Orioles Card "O" the Day

An intersection of two of my passions: baseball cards and the Baltimore Orioles. Updated daily?

Friday, November 20, 2009

Vintage Fridays: Billy Smith, 1978 Topps #666

As of midnight this morning, the Major League Baseball free agent signing period has begun. The Orioles have a lot more money available than they have had in previous years, with some real albatross contracts coming off of the books. Even with all of the strides in player development in the past few years, there are a lot of holes left to fill (third base, first base, middle-of-the-order power hitter, veteran starter, several bullpen arms...I think that's all). Naturally, this is the worst-quality free agent market in years. In the end, I just hope the O's have a better Hot Stove season than they did when free agency first hit.

In the winter of 1976-1977, players finally earned the right to test the market for themselves, and the small-market Orioles (led by owner and local brewer Jerry Hoffberger) got hit hard. They lost pitcher Wayne Garland, who had broken through with a 20-7, 2.67 ERA season at age 25, to the Indians on a preposterous 10-year contract. Also gone was homegrown second baseman Bobby Grich, who took four Gold Gloves and three All-Star selections with him to the Angels. The biggest blow of all may have been brash slugger Reggie Jackson, who had cost the Birds budding star outfielder Don Baylor and two pitchers in a blockbuster trade less than a year earlier. Worst of all, Reggie had gone to the hated Yankees, who had recently toppled the Birds from their perch atop the American League East after more than a decade of futility.

As near as I can tell, the O's did not sign a free agent who would make their 1977 roster until February, when they reached an agreement with Billy Smith, a 23-year-old infielder with 72 games of big league experience. In 411 trips to the plate, he hit .215 with a .581 OPS as Grich's primary replacement. He would stay in Baltimore for two more seasons, and in a reduced role he was actually slightly above league average with the bat while playing solid defense. But all things being equal, I'm sure the Orioles would have rather kept his predecessor.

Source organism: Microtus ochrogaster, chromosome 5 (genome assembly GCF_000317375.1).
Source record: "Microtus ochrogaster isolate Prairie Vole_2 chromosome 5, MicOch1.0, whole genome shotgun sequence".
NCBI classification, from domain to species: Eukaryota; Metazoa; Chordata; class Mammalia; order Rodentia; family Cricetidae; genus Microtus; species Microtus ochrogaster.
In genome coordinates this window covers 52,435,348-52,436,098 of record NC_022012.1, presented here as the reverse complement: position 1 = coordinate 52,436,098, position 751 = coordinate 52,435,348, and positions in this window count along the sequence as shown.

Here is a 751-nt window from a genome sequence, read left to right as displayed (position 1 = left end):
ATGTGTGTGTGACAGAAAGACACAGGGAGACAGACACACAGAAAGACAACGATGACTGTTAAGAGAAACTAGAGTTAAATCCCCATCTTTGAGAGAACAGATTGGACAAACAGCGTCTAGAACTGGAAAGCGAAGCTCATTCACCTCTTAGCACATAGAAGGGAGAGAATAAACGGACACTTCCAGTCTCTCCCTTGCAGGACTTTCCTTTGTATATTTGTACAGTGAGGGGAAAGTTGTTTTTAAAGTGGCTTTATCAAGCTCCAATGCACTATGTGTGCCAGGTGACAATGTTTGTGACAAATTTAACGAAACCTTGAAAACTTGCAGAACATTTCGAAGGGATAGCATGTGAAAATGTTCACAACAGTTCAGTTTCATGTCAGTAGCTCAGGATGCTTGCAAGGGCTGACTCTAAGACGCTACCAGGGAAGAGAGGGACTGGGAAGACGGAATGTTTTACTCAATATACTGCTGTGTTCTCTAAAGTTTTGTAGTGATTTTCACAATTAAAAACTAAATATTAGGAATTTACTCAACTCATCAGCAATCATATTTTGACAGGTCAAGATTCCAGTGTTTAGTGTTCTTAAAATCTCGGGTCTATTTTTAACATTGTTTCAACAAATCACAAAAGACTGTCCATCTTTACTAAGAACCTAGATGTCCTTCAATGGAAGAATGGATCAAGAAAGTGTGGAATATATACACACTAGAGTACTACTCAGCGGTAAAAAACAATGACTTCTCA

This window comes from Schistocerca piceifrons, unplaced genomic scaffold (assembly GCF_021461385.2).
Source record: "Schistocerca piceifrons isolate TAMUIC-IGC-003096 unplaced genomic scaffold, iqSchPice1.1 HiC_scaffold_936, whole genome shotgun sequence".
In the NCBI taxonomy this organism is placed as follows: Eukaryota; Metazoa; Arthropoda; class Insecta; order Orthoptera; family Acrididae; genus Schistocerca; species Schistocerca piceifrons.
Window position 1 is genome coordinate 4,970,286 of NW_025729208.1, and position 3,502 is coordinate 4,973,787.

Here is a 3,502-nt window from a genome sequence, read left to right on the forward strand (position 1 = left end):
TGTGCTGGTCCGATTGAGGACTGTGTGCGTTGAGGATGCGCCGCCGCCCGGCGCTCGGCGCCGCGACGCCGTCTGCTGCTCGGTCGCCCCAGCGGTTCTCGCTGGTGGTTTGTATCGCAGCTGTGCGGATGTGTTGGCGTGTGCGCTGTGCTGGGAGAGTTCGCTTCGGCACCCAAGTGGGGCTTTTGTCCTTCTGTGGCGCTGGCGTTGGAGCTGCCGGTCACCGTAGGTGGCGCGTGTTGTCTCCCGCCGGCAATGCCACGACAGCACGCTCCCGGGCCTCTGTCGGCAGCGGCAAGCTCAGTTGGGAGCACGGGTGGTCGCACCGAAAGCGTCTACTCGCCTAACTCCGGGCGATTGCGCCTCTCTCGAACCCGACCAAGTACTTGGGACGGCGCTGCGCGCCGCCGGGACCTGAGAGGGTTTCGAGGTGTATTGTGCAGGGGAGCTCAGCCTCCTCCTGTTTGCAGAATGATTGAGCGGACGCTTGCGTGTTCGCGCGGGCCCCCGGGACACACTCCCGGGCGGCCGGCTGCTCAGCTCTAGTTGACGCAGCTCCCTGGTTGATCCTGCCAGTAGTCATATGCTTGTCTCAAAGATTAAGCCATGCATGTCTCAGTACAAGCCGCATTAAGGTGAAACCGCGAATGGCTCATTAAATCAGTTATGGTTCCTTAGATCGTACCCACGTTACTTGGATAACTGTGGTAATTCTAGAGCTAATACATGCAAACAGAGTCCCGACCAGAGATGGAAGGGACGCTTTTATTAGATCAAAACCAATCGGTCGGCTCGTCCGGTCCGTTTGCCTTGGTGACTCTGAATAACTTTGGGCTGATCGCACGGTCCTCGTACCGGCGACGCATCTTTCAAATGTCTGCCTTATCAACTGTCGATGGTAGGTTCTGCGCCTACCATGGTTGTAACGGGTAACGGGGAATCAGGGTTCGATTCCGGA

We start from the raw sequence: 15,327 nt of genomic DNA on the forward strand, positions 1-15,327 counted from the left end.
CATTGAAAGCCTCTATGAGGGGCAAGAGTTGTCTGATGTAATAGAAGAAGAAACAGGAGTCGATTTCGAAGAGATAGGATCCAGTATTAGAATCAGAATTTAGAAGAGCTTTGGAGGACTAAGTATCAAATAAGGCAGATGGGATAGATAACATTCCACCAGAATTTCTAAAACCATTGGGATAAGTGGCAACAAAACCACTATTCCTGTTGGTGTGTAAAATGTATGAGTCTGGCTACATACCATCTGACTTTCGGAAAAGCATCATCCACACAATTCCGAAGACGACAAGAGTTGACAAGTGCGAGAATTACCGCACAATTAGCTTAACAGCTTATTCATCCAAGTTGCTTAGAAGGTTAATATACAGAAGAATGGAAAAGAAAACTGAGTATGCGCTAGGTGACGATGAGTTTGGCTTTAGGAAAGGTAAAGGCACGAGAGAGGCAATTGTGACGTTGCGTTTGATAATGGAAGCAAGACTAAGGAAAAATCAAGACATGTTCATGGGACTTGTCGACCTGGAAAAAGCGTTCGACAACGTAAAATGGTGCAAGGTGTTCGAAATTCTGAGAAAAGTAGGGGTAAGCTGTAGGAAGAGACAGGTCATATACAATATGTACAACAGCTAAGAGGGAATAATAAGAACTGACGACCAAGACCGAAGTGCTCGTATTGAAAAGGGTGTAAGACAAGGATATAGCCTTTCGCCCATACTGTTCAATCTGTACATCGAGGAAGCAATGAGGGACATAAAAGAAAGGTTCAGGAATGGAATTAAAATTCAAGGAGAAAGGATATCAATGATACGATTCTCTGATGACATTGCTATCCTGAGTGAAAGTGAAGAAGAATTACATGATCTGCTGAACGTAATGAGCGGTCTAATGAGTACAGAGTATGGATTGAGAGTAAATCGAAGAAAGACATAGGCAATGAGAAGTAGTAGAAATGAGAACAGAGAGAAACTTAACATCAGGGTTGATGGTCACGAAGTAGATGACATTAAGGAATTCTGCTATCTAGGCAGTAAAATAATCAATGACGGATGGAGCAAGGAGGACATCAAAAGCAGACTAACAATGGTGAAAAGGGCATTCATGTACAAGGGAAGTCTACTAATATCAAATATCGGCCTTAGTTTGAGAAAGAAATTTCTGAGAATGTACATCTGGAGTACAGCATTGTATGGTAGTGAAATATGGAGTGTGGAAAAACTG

You almost get the sense that the home team wasn't prepared for the onset of free agency.


Orioles Magic said...

Interesting stuff Kevin, I did a post on Billy a few months back but didn't make the connection to free agency.

Kevin said...

Ryan - Thanks! I don't even know that Billy Smith was a free agent in the sense that we think of it, considering how little experience he had. My belief is that the Angels didn't renew his contract. But he (and Ed Farmer, who signed in March) were the only free agents of any kind that the O's signed that year.

Anonymous said...

I just love this sight...

But as an O's fan from back in the day, let me say they WERE totally prepared for the free-agent period, given how little money they could spend...

As 1976 began, they anticipated losing Baylor, Grich, Torrez, Garland, Alexander, Grimsley to free agency...In June of 1976 at the trading deadline (while Finley was trying to sell Vida Blue and Joe Rudi to the Yankees and Red Sox), they sent Torrez and Baylor (and also a well-regarded pitching prospect, Paul Mitchell) out to Oakland for Holtzman and Reggie, then dumped Alexander, Holtzman, and Grant Jackson (with Elrod), for Scott McGregor, Dempsey, Rudy May, and Tippy Martinez (plus Dave Pagan, who then went to Seattle in the expansion draft, and in a way, saved them a player)...So they got back two SPs, effectively replacing Torrez and Alexander, and Tippy (much younger) to replace Grant Jackson...Plus they got a starting catcher...In the spring of 1977, Grich was replaced by a Dauer-Billy Smith platoon...Eddie Murray effectively replaced DonBaylorReggieJackson...And Dennis Martinez arrived...

So of the 6 solid players they would lose/lost to free agency, they did a decent job of replacing them, given no money to spend at all...Plus they got Dempsey, and did a Tippy-Grant jackon flip..

Baylor -- Eddie Murray
Alexander -- Scott McGregor
Grimsley -- Rudy May
Torrez -- Dennis Martinez
Grich -- Dauer/Billy Smith

Remember 1977 was a great year for the Birds, they won 97 games were in the pennant race until the final weekend of the season, which was a truly remarkable accomplishment...An injury to Al Bumbry really, really hurt them in 1978, but then for 5 straight years from 1979-1983 they were hands down the best team in baseball...What killed them in 1977 is that all the players they lost ended up with the Yankees (Jackson, Torrez, etc.)...The Yankees basically raided the two best teams in baseball over the previous decade 1965-76 (the O's and A's)

Now, a couple of things on "Easy" Billy Smith --- he was a lousy fielder, but since he could bat left and play 2b (which got another LH hitter in line-up, which was useful against pitchers who couldn't get lefties out)...

Also, a piece of trivia: in that famous 6-run eighth inning of Game 4 of the 1979 world Series, he, of all people received an intentional walk, right in the middle of the famous pinch-hit doubles by Lowestein and Crowley (the base was open after Lowenstein doubled) --- thus becoming the worst player ever to receive an intentional walk in the Fall Classic...

Fred B